Postpartum depression/mood concerns (12%) was the next most common topic (e.g., “A Pilot Randomized Trial of Video-Based Family Therapy for Home-Visited Mothers with Perinatal Depressive Symptoms,” or “Relationship Between Mental Health Coverage and Outcomes for Privately Insured Women with Perinatal Mood and Anxiety Disorders,” which would also count in my “anxiety/OCD” category). This was followed by my “other” category (10%), where the grant title made it seem that it was either an animal model study (e.g., “Molecular Alterations in Primate Amygdala Following Prenatal Immune Challenge”), a study on a very specific brain/body process tangentially related to mental health (e.g., “The Nature and Function of Genomic Imprinting in Monoaminergic Neurons”), or simply a topic that just didn’t fit anywhere else (e.g., “A Couples-Based Intervention and Postpartum Contraceptive Uptake in Zambezia Province, Mozambique”). There were grants focused on HIV/AIDs (9%) (e.g., “Mechanisms and Pilot Intervention for Addressing Intimate Partner Violence and HIV in Antenatal Care”), a disease that doesn’t have its own NIH institute. Then, there were grant titles that fit into a broad mental health category (9%) rather than specifying a particular condition (e.g., “Adaptation and Assessment of a Family Intervention Designed to Improve Maternal and Child Mental Health in Resource-Limited Settings”). There were also grants specific to the prenatal period (5%) (e.g., “Maternal Stress Resilience During Pregnancy and Offspring Emotion Regulation”) and a small number of grants specific to anxiety/OCD concerns (3%) (e.g., “Predictors and Course of Postpartum Obsessions and Compulsions”).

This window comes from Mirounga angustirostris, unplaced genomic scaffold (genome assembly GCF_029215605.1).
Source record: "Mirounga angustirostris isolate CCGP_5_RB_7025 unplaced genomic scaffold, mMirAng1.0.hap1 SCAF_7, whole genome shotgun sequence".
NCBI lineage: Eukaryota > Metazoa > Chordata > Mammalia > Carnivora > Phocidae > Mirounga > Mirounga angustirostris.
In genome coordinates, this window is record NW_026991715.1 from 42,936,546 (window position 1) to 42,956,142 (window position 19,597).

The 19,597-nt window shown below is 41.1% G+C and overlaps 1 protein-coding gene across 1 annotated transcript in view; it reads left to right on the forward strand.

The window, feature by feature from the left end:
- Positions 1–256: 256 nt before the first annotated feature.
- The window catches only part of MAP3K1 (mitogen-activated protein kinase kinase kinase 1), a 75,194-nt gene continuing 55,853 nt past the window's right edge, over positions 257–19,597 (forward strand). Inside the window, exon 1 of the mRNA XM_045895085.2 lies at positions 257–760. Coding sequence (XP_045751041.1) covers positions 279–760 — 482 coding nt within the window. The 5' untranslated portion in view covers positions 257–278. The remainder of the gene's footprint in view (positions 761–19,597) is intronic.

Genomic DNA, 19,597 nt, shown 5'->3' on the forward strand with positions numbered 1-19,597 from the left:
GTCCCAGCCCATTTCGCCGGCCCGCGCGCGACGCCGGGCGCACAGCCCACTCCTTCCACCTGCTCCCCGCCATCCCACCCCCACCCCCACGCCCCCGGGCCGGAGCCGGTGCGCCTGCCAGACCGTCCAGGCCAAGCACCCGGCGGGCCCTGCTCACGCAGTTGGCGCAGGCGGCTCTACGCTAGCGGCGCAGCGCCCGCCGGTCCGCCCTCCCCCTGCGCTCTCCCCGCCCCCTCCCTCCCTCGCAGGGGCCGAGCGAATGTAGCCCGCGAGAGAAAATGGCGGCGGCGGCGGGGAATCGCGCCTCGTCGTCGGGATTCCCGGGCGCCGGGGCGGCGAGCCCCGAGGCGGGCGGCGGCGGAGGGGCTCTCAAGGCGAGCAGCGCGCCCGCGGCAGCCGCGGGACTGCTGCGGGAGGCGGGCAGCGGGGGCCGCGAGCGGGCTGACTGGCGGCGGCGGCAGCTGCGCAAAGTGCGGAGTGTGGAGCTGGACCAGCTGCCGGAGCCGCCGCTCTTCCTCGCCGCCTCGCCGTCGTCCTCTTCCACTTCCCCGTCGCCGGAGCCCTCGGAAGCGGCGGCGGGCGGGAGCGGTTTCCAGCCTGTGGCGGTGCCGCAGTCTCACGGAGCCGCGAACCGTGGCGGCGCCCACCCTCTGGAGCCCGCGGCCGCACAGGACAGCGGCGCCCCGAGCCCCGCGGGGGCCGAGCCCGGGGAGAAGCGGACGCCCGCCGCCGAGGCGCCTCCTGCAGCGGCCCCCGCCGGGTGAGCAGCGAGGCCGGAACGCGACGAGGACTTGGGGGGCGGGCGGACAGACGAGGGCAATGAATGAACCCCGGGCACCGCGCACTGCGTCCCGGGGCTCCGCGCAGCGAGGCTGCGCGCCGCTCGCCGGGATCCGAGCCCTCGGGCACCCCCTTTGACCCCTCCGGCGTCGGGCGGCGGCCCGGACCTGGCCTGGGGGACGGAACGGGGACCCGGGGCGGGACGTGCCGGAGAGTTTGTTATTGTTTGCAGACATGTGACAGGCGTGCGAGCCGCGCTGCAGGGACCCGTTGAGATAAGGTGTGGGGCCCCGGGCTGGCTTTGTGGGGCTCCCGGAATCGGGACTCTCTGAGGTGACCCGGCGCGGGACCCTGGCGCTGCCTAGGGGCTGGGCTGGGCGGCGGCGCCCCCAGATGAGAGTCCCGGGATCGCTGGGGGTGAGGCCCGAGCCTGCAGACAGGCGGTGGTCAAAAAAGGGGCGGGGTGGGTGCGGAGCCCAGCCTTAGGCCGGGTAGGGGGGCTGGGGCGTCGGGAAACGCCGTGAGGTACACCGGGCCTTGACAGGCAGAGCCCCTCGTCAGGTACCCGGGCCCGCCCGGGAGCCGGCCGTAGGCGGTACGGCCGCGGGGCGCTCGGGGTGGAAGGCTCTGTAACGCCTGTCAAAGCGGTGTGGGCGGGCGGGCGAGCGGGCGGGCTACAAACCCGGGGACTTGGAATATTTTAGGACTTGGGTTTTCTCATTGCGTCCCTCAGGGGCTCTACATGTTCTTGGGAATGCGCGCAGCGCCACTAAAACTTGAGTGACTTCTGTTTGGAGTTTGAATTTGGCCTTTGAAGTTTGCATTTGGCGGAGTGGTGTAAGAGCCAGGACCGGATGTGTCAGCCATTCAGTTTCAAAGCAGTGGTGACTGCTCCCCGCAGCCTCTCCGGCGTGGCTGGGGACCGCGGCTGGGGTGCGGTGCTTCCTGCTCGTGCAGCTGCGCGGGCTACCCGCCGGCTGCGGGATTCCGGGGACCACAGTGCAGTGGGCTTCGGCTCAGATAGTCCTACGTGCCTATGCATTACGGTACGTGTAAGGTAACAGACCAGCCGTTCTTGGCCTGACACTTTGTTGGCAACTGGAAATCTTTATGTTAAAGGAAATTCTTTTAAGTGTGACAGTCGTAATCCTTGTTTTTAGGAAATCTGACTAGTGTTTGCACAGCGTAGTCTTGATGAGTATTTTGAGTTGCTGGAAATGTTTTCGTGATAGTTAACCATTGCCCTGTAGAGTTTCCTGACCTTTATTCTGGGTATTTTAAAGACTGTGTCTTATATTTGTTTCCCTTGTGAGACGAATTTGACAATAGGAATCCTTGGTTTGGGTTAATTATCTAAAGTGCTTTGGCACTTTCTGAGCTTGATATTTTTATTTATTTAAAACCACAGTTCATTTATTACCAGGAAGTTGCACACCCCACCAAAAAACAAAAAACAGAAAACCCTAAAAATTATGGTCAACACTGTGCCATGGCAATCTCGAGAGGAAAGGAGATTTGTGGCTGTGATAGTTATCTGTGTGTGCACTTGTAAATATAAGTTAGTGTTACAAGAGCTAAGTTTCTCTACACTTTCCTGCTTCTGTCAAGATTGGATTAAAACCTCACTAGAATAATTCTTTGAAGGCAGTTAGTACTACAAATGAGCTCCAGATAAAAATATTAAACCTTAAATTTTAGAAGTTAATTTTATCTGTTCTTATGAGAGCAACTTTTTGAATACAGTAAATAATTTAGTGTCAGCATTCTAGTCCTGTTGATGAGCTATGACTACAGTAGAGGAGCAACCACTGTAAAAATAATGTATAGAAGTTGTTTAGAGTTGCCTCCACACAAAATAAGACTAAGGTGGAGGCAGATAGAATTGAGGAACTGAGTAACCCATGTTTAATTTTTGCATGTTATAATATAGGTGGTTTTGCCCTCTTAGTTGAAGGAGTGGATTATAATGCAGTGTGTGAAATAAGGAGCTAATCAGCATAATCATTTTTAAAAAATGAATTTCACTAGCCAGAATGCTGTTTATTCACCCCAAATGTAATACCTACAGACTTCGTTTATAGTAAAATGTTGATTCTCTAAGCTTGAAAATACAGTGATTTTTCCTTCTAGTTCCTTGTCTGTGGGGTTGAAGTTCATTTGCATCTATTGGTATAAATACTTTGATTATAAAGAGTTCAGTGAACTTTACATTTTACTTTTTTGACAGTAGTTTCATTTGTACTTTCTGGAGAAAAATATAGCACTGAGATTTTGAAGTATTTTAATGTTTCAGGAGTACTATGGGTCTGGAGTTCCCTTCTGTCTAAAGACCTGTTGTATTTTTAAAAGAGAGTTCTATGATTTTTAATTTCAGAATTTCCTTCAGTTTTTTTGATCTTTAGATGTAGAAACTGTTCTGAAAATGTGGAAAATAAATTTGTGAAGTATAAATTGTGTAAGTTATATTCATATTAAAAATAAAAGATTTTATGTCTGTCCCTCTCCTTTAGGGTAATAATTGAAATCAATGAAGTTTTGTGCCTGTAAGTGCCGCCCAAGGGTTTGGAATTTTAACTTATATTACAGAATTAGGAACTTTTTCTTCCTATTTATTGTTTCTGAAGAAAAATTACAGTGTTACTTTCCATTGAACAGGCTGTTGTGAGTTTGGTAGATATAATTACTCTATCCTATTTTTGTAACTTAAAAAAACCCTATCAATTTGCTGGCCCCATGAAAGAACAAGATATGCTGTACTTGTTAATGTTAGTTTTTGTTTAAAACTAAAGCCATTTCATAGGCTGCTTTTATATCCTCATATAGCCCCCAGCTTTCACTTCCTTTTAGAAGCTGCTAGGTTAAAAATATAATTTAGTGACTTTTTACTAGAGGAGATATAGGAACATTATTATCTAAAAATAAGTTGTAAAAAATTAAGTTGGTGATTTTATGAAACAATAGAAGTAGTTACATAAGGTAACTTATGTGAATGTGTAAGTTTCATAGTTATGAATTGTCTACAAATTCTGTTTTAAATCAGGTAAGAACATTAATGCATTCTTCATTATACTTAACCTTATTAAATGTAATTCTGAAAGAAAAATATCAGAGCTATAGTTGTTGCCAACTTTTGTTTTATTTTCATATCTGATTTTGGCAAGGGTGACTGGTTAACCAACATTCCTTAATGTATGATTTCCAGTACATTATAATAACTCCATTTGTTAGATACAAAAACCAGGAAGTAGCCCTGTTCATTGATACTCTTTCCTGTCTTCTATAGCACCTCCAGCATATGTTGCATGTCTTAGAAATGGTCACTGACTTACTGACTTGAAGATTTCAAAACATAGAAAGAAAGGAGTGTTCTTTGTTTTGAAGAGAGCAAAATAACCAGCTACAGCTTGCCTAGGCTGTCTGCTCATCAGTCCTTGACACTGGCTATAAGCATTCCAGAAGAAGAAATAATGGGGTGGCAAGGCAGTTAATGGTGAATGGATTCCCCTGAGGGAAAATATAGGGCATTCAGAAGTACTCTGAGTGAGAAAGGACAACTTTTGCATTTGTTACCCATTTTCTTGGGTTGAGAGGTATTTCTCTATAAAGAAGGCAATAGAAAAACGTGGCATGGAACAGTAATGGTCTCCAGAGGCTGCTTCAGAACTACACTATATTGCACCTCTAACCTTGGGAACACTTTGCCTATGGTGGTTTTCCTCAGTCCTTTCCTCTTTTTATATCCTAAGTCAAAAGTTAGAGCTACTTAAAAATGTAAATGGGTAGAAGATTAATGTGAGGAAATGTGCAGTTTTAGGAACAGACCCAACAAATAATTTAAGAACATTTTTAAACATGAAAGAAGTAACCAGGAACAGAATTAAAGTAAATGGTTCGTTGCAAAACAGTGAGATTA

A few other findings of note: I did not find any studies that focused on queer/LGBTQ+ parents. Only one study talked about sleep (“Daily Dynamics of Suicide Risk, Dysregulation, and Sleep Disruption Across the Transition to Parenthood”). Only one study directly addressed Black maternal mental health (“Impacts of COVID-19 and Racial Discrimination on Mental, Physical, and Psychophysiological Health in Black Pregnant and Postpartum Persons”). There were three active grants that were specific about COVID and maternal health (the aforementioned grant on Black maternal mental health, “COVID-19 Mother Baby Outcomes (COMBO): Brain-Behavior Functioning,” and “Investigating Neurobehavioral Consequences of COVID-19 Related Stressors on Maternal Mental Health and Infant Development”), though I’m sure there will be more moving forward.